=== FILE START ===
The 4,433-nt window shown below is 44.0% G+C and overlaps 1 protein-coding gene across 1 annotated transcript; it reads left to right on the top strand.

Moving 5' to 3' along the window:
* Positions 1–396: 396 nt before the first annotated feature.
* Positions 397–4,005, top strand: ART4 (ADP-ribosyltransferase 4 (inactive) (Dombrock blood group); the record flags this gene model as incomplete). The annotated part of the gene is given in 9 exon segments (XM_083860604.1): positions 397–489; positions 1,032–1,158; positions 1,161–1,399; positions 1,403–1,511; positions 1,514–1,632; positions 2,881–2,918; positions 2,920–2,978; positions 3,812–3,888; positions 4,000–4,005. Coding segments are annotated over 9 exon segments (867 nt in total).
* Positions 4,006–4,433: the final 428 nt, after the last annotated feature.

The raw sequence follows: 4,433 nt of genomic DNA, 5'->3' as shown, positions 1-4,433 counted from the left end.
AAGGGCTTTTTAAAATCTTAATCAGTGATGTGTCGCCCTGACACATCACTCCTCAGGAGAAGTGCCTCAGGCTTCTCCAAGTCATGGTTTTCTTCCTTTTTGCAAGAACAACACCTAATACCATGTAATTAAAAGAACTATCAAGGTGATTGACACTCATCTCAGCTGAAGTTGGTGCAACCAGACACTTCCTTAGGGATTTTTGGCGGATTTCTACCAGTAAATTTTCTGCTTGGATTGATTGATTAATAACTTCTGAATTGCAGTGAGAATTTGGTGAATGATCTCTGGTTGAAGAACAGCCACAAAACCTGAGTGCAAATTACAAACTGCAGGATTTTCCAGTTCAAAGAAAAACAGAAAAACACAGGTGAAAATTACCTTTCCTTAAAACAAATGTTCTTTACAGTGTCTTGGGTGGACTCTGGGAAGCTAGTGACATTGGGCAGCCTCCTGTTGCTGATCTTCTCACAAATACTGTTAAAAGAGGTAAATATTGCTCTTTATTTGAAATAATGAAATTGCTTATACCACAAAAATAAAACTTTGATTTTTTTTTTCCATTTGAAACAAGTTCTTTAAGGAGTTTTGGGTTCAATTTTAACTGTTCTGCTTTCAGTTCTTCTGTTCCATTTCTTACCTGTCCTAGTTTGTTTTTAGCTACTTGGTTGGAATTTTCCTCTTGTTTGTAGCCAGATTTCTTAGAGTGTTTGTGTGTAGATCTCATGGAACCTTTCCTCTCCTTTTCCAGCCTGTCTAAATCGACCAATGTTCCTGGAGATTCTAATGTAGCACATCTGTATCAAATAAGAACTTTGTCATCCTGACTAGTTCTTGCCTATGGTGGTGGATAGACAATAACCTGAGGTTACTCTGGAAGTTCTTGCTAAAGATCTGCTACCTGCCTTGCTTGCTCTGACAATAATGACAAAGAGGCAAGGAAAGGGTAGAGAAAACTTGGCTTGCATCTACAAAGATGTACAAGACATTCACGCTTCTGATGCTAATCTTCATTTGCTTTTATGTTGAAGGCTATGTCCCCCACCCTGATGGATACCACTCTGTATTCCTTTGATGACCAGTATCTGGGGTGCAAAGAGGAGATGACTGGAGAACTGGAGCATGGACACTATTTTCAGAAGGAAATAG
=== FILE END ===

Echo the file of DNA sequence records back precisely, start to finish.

The 4,433-nt window shown below is 44.0% G+C and overlaps 1 protein-coding gene across 1 annotated transcript; it reads left to right on the top strand.

Moving 5' to 3' along the window:
* Positions 1–396: 396 nt before the first annotated feature.
* Positions 397–4,005, top strand: ART4 (ADP-ribosyltransferase 4 (inactive) (Dombrock blood group); the record flags this gene model as incomplete). The annotated part of the gene is given in 9 exon segments (XM_083860604.1): positions 397–489; positions 1,032–1,158; positions 1,161–1,399; positions 1,403–1,511; positions 1,514–1,632; positions 2,881–2,918; positions 2,920–2,978; positions 3,812–3,888; positions 4,000–4,005. Coding segments are annotated over 9 exon segments (867 nt in total).
* Positions 4,006–4,433: the final 428 nt, after the last annotated feature.

The raw sequence follows: 4,433 nt of genomic DNA, 5'->3' as shown, positions 1-4,433 counted from the left end.
AAGGGCTTTTTAAAATCTTAATCAGTGATGTGTCGCCCTGACACATCACTCCTCAGGAGAAGTGCCTCAGGCTTCTCCAAGTCATGGTTTTCTTCCTTTTTGCAAGAACAACACCTAATACCATGTAATTAAAAGAACTATCAAGGTGATTGACACTCATCTCAGCTGAAGTTGGTGCAACCAGACACTTCCTTAGGGATTTTTGGCGGATTTCTACCAGTAAATTTTCTGCTTGGATTGATTGATTAATAACTTCTGAATTGCAGTGAGAATTTGGTGAATGATCTCTGGTTGAAGAACAGCCACAAAACCTGAGTGCAAATTACAAACTGCAGGATTTTCCAGTTCAAAGAAAAACAGAAAAACACAGGTGAAAATTACCTTTCCTTAAAACAAATGTTCTTTACAGTGTCTTGGGTGGACTCTGGGAAGCTAGTGACATTGGGCAGCCTCCTGTTGCTGATCTTCTCACAAATACTGTTAAAAGAGGTAAATATTGCTCTTTATTTGAAATAATGAAATTGCTTATACCACAAAAATAAAACTTTGATTTTTTTTTTCCATTTGAAACAAGTTCTTTAAGGAGTTTTGGGTTCAATTTTAACTGTTCTGCTTTCAGTTCTTCTGTTCCATTTCTTACCTGTCCTAGTTTGTTTTTAGCTACTTGGTTGGAATTTTCCTCTTGTTTGTAGCCAGATTTCTTAGAGTGTTTGTGTGTAGATCTCATGGAACCTTTCCTCTCCTTTTCCAGCCTGTCTAAATCGACCAATGTTCCTGGAGATTCTAATGTAGCACATCTGTATCAAATAAGAACTTTGTCATCCTGACTAGTTCTTGCCTATGGTGGTGGATAGACAATAACCTGAGGTTACTCTGGAAGTTCTTGCTAAAGATCTGCTACCTGCCTTGCTTGCTCTGACAATAATGACAAAGAGGCAAGGAAAGGGTAGAGAAAACTTGGCTTGCATCTACAAAGATGTACAAGACATTCACGCTTCTGATGCTAATCTTCATTTGCTTTTATGTTGAAGGCTATGTCCCCCACCCTGATGGATACCACTCTGTATTCCTTTGATGACCAGTATCTGGGGTGCAAAGAGGAGATGACTGGAGAACTGGAGCATGGACACTATTTTCAGAAGGAAATAG